The Tale of the Good Samaritan

A drunk man in the streets of Pichilemu.

“He’s a 55 year old male found down by a bystander and brought in by EMS. He’s being admitted to you for altered mental status, ETOH withdrawal, hyponatremia and chest pain. Any questions?”

It’s a common story. Passerby sees guy slumped over on the sidewalk, sleeping soundly In a drunken stupor and calls EMS. EMS comes and determines the guy is drunk as a skunk but “altered” so per protocol they bring him to the local ED. A workup by Dr. Caresalot show the altered electrolytes and altered mental status of a chronic drunk, but instead of giving him a banana bag and letting him sleep off the drunk, they admit him.

On admit labs his alcohol level is 456 mg/dl or .456 on a breathalyzer, over 5 times the legal limit. A level this high shows dedication and a long history of this kind of abuse, which means he is more susceptible to withdrawal symptoms at a higher threshold than normal. Guys like this start to have withdrawal symptoms when they hit the 150 mg/dl level, so the shakes, the autonomic symptoms, the hallucinations and agitation are starting when he hits the floor.

Ativan is given in copious amounts over the next couple of hours to control the symptoms. Then while on the toilet he has a withdrawal seizure and bradys down earning a trip to the ICU for more intensive Ativan therapy. He can’t protect his airway and aspirates while on the vent and develops pneumonia. A delirium develops during his stay in the ICU and when stable enough for the floor he needs a sitter to deal with his agitation while the delirium clears.

Every chance he is asked about quitting alcohol he states adamantly “I’m never going to stop drinking.”. So he stays with us for two weeks, detoxing him, curing his pneumonia, clearing the delirium, repleting magnesium, getting him fed, all of the healing that being in the hospital provides. So after the two weeks, with help from social services he is discharged to housing, clean and sober, ready for a new life. He then walks into the convince store around the corner from the hospital and walks out with an 18 pack under his arm to start over. And the cycle continues over and over again.

I’ve lost track of how many times we’ve done this. More times than not, a good Samaritan calls it in. Instead of minding their own business, they take it upon themselves to “help” with no understanding of the events they place in motion. Instead of leaving the drunk sleep off the drunk, they call 911 to get help. EMS is obliged then to treat and transport starting the whole series over again. I’m not against helping, I just wish people would think before they acted and our ED docs would not admit everyone who shows up on the doorstep.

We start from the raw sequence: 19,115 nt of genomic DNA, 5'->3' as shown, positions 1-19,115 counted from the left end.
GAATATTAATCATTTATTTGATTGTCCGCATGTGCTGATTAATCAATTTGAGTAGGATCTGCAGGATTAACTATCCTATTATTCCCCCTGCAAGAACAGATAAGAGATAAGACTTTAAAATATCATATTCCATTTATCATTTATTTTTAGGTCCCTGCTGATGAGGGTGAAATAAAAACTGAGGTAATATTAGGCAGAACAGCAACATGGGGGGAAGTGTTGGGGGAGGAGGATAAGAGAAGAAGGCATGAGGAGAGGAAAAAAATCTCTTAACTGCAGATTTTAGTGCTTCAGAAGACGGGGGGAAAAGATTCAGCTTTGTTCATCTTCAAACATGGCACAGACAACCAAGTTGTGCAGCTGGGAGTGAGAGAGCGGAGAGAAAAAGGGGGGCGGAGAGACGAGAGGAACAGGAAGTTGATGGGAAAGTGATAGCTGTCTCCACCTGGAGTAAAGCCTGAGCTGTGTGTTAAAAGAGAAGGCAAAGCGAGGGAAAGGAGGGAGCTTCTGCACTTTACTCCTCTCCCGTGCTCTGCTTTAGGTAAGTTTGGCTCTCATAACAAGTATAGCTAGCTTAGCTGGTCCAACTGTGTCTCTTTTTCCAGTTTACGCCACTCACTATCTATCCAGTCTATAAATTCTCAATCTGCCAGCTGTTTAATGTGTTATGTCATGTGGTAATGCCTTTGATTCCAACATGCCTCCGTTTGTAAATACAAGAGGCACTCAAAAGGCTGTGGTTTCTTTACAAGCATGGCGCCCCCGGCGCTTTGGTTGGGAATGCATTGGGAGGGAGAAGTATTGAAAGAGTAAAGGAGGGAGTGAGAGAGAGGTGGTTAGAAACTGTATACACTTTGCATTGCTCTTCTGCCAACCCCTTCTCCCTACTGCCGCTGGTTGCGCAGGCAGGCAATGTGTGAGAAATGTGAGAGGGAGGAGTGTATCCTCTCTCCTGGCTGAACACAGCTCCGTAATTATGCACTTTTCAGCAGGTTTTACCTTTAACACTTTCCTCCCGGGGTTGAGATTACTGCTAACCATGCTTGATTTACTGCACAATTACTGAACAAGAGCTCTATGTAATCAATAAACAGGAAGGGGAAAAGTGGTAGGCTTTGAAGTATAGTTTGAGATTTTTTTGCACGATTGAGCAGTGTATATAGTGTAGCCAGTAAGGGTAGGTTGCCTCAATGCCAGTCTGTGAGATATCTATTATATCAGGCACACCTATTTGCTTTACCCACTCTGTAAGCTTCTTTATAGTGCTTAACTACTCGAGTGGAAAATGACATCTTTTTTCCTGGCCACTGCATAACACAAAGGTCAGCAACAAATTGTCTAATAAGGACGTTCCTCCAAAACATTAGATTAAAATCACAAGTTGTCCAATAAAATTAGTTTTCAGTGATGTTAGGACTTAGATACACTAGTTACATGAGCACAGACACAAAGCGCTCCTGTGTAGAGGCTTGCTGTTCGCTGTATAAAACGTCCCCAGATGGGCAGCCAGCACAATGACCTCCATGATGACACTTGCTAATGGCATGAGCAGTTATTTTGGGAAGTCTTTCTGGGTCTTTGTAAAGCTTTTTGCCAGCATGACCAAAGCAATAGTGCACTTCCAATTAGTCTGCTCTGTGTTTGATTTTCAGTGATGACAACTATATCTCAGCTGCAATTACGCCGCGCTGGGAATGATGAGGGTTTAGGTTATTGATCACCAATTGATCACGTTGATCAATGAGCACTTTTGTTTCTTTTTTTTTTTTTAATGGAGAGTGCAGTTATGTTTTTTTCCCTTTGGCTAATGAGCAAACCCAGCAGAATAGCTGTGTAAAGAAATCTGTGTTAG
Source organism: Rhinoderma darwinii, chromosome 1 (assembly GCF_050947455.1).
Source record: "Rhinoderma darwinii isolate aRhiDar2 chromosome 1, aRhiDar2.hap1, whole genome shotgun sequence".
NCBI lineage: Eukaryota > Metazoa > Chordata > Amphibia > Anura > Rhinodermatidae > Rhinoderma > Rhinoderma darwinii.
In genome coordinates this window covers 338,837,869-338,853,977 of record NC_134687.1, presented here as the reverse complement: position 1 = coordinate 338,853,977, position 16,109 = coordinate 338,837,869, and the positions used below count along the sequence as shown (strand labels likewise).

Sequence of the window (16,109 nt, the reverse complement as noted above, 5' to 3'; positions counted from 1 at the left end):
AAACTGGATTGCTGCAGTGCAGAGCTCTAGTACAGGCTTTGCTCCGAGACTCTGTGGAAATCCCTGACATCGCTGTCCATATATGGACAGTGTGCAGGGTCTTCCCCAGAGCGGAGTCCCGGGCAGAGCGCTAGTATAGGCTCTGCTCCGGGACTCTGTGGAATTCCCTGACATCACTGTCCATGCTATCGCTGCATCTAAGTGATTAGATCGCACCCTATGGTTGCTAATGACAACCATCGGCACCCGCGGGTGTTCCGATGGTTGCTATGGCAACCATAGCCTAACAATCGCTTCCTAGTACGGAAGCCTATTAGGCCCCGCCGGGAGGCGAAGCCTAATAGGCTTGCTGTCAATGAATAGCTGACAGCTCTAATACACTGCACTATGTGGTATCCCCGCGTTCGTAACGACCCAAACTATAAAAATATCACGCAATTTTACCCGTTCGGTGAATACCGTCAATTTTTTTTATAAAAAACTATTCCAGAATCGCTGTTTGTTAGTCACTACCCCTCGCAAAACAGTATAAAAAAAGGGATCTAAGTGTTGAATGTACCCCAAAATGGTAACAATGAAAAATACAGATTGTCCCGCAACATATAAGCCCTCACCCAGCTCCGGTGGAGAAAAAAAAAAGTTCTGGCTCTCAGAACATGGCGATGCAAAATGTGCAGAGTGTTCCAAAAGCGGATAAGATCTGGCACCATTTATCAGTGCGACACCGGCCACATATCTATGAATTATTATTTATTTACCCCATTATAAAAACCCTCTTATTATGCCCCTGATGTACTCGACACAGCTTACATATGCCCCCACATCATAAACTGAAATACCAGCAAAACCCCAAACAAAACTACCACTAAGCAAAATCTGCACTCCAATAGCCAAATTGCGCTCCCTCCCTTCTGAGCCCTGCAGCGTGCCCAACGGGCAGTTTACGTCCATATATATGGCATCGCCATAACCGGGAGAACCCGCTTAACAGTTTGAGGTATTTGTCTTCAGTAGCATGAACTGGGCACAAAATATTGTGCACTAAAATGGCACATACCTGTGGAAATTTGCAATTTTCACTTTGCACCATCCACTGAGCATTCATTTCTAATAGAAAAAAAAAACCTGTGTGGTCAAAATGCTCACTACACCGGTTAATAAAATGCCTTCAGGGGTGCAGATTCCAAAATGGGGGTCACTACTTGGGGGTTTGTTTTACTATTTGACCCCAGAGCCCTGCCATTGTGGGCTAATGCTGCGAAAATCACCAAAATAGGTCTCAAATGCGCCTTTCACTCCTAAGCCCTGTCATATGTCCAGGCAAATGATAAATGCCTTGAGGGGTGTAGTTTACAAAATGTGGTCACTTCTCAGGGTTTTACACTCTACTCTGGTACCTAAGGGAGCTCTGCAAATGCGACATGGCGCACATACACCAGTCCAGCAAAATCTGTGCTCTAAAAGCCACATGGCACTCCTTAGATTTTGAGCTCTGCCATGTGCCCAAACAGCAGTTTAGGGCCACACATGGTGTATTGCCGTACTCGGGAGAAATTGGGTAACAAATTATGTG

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Coincidence? I Don’t Believe in Coincidences

Gold service star

Image via Wikipedia

 

In a hypothetical hospital many years ago there was an ED. Small, cramped, poorly laid out, understaffed and trying valiantly to provide “Gold Star Service” to everyone that graced their doors. For years this little ED-that-could worked their hearts out and while maybe not providing “Gold Star Service” to them all, they did the best they could and the sick and dying were taken care of.

 

Now for those years the poor manager of the this little slice of Hell cried out in need for many things. More staff. More equipment (stuff that worked). A remodel to improve flow and room for treating sick folks. And while other floors got staffed and remodeled, the poor little ED sat alone in it’s squalor.

When the surveyors of the Joint (smoking) Commission arrived the higher-ups would pull other staff from across Mammoth Health Care Inc. tm to ensure the illusion of competence was complete. Then, as soon as the surveyors left, things went back to normal.

This isn’t to say the care was poor. They did well in a poor situation catching many dire diagnoses and saving many lives. Yeah, not everyone got “Gold Star Service” but the vast majority made it out alive and whole again – sometimes after a stay, but saved nonetheless.

Then one day the Master, CEO of Mammoth Health comes to visit dragging behind him architects, facilities engineers, nursing vice-presidents and the entire entourage that befits one of his rank and stature. Plans are shown that would vastly improve the poor little ED-that-could. A remodel, more equipment and more staffing. Mouths gaped, had all the prayers been answered? Yes, their time had come finally.